Who are Geologists? What is Geology?

People in the mountain

A group of men is climbing up a steep mountain path. Each of the men is carrying a heavy rucksack and a hammer with a long handle.

It is not easy path to walk along. The sun is blazing overhead, and from time to time stones rattle away from under the men’s feet. One of the men suddenly stops and breaks of a small piece of stone. He looks at the stones carefully, and puts it away in his rucksack.

… The men are on their way again along the mountain path, climbing further and further. Soon they are lost out of sight beyond a mountain pass, and all that is left is a song carried on the wind:

The road is long, the road is hard,

But there’s no turning back yet awhile…

Press on, geologist!

Step firm, geologist!

You are brother to the wind and the sun!

So who are geologists? Why are songs sung about them?

Geology? What is it?

Yes, what does it mean, geo-logy? Geology is a Greek word: Geo means Earth, the planet we live on; and logy is Greek for knowledge, or science. So have you worked out what GEOLOGY is? It is the science of the Earth.

Geology is one of the oldest sciences. When cave-men looked for hard stones for their axes, they were being geologists. In this distant time, of course, people only used what they found on the surface of the Earth. It was many thousands of years later before they learnt to use the riches hidden under the Earth’s surface.

What are these riches? Why do we need them? I’ll tell you…

Look around…

Look at the things around you. There’s a hammer and pincers, and a box of nails. They are all made of metal. There’s the kettle and your mothers iron, the frying-pan and the gas-stove. They are also made of metal.

Look out the window. There are cars on the road, and up in the sky there is an aeroplane. These, too, are made of metal.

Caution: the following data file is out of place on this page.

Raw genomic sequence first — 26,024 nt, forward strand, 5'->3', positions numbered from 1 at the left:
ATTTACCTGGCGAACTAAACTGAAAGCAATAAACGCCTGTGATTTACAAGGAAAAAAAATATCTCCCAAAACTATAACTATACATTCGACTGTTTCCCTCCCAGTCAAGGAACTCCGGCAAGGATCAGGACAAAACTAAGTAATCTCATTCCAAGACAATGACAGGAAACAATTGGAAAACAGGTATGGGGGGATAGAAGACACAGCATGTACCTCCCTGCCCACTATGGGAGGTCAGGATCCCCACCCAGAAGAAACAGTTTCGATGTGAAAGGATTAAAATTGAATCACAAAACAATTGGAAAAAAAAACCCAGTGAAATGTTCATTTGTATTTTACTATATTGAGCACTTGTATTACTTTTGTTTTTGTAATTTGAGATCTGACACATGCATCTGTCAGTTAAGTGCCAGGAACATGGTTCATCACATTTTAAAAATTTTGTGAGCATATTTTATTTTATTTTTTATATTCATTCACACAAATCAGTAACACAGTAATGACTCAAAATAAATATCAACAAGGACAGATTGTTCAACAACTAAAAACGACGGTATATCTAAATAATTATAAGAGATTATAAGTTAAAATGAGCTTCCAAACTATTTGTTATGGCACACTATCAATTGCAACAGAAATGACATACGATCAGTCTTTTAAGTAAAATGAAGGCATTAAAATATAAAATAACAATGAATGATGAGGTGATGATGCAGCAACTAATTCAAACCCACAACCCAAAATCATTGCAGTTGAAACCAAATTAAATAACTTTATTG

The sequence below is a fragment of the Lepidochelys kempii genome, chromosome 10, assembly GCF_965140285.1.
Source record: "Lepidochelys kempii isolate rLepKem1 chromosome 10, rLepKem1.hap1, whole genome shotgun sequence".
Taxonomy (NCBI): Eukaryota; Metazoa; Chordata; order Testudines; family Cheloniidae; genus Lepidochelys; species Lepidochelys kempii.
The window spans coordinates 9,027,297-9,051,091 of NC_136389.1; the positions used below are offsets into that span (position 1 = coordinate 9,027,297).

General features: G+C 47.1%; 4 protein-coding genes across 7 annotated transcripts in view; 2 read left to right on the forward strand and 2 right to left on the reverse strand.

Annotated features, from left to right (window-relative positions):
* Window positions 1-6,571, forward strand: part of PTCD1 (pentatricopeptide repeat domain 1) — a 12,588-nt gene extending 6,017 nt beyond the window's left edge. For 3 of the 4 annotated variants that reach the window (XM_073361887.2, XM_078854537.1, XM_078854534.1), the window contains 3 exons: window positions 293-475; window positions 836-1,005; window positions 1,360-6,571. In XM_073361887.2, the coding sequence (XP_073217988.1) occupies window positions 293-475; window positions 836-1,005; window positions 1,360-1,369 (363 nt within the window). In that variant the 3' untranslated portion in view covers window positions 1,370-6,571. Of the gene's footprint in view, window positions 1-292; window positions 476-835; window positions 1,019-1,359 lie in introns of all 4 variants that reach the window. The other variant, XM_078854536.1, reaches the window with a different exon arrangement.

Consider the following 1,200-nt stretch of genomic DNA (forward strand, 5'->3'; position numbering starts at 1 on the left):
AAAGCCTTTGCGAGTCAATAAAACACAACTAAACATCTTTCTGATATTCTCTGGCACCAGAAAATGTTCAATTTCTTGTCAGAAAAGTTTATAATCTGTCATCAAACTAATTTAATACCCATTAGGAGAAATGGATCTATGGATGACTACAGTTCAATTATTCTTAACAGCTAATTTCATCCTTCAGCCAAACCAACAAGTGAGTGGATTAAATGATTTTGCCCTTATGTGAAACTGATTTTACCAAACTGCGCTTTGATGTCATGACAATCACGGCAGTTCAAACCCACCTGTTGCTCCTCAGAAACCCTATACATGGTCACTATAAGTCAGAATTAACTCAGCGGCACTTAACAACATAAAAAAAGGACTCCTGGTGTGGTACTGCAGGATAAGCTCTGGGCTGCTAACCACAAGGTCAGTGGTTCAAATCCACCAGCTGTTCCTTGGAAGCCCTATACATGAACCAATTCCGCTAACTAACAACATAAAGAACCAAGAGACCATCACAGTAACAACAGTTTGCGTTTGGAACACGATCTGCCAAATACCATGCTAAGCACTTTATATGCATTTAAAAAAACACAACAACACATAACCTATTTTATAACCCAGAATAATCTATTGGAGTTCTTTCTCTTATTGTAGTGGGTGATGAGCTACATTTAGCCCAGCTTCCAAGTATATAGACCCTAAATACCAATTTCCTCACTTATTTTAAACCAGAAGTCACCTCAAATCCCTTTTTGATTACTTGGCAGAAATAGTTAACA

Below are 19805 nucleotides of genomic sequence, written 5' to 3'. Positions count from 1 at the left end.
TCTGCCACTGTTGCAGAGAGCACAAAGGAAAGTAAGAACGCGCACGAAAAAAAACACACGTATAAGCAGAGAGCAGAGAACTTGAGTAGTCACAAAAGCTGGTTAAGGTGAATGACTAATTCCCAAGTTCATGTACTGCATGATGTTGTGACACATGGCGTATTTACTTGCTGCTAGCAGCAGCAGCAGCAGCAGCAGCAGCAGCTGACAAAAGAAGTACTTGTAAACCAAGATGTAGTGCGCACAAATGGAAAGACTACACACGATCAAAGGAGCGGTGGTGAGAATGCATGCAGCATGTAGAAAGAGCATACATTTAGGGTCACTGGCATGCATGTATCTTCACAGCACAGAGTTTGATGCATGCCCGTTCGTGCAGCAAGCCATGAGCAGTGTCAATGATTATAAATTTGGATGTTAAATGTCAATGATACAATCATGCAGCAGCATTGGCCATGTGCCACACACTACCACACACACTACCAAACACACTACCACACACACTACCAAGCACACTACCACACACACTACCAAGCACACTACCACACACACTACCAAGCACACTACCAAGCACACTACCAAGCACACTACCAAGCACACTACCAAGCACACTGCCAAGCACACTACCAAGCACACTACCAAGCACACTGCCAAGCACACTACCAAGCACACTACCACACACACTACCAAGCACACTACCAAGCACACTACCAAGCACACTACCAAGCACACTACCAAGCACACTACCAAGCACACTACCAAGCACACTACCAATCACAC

Wooden chairs, glass beakers, books and all your cloths – trousers and shoes, shirt and socks – these are not, of course, made of metal, but they could not have been made without metal.

To make these things we need tools and machinery. And tools and machinery are made of iron and steel and other metals.

So where do we get metal from?

  • Metal is smelted from ores. And ores are found by geologists.
  • An inter-planetary spacecraft hurtles through the open expanses of the universe.
  • A powerful cross-country vehicle travels over land where there are no roads.
  • A tractor pulls a heavy plough behind it.

And all these machines need fuel to keep them moving. And finding this fuel is the work of geologists.

If you move into a new house, or go down into a station of the underground, remember that it is geologists who decide where to build.

They study the ground and say: “You can build a house here,” or “You can lay your underground tracks here.” In a different place they say: “No, you can’t build here, the ground won’t hold, everything will collapse.”

You can’t start building without geologists, and there would be no factories, no aeroplane or cars. Nor would there be any of the thousands of machines and other things which surround us and which are so necessary to us.

So that is the sort of science geology is! We can’t even live without it.

Reference: GEOLOGY IN PICTURES, Anatoli Chelenov, Raduga Publishers


Sm. Mahua Ganguly M.Sc (Head of the Department) Associate Professor
Dr. Abhijit Chakraborty M.Sc., M.Phil (Env. Sci.), Ph.D. Associate Professor
Sri. Bhaskar Ghosh M.Sc  Assistant Professor
Sri. Kaushik K Ghosh M.Sc Assistant Professor
Dr. Chandrabali Mukhopadhyay M.Sc, Ph.D Lecturer – Part Time
Sm. Keya Bandyopadhyay M.Sc. Lecturer – Part Time
Sm Ashima Kar M.Sc. Guest Lecturer